What is a beer barrel called that contains 108 gallons?

Answered by Jeremy Urbaniak

The beer barrel you’re referring to is called a butt. I know, it might sound a bit funny, but that’s actually the name for it. A butt of beer is equivalent to half a tun, two hogsheads, three tierce, or a whopping 108 imperial gallons (or 129.7 US gallons, if you prefer).

Now, let me tell you, encountering a butt of beer is quite a sight to behold. I remember attending a beer festival a few years back, and there was this massive wooden barrel proudly labeled as a butt. It was like a beer lover’s dream come true.

The size of a butt is truly impressive. Just imagine, it’s double the size of a tun, which is already a substantial amount of beer. When you see a butt, you can’t help but be in awe of the sheer volume of liquid it can hold. It’s like a small swimming pool, but filled with beer instead of water (though I wouldn’t recommend diving in, for obvious reasons).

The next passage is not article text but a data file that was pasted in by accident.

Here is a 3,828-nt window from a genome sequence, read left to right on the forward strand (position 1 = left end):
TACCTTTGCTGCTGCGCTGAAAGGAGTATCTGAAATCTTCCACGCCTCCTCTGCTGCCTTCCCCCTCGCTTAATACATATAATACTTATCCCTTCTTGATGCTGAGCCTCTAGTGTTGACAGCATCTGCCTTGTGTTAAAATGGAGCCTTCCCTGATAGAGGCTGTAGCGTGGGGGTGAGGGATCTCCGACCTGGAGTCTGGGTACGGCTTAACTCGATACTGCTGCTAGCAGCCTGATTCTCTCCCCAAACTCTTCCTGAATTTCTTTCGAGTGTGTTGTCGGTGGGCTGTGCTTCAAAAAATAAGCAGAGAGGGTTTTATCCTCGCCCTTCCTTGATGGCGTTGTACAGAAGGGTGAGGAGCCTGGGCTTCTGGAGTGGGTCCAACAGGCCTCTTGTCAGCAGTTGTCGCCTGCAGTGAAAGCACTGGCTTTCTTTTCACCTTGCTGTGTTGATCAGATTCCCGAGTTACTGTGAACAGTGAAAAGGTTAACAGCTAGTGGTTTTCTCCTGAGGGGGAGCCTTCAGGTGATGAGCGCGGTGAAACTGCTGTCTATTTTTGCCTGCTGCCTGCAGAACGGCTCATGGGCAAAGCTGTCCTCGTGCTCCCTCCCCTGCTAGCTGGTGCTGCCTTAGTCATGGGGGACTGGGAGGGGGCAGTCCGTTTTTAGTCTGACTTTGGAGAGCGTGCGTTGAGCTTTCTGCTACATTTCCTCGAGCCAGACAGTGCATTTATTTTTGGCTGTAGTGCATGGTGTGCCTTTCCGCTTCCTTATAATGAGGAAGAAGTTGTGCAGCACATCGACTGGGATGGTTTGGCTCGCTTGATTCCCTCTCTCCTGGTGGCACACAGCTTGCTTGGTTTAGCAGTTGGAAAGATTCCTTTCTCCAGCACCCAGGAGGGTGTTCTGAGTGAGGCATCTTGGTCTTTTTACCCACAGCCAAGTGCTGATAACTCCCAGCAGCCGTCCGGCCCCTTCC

The term “butt” may sound a bit odd, but it has an interesting history. It actually comes from the Medieval Latin word “buttis,” which means cask or barrel. So, you can see that the name has been around for quite some time.

In terms of its usage, the butt measurement is primarily used in the context of traditional English beer production. It’s not a commonly used term nowadays, as most beer is sold in smaller containers like kegs or bottles. But in the past, when beer was produced on a larger scale, the butt was a standard unit of measurement.

To give you some perspective, a butt of beer would be equivalent to around 491 liters or 130 gallons. That’s a whole lot of beer! Just think about all the pints you could pour from a butt. It’s enough to keep a large gathering of beer enthusiasts happily hydrated for quite some time.

So, if you ever come across the term “butt” when discussing beer quantities, you now know that it refers to a beer barrel that contains a whopping 108 gallons. It’s a fascinating piece of beer trivia, and it’s always fun to impress your friends with your knowledge of obscure beer measurements. Cheers!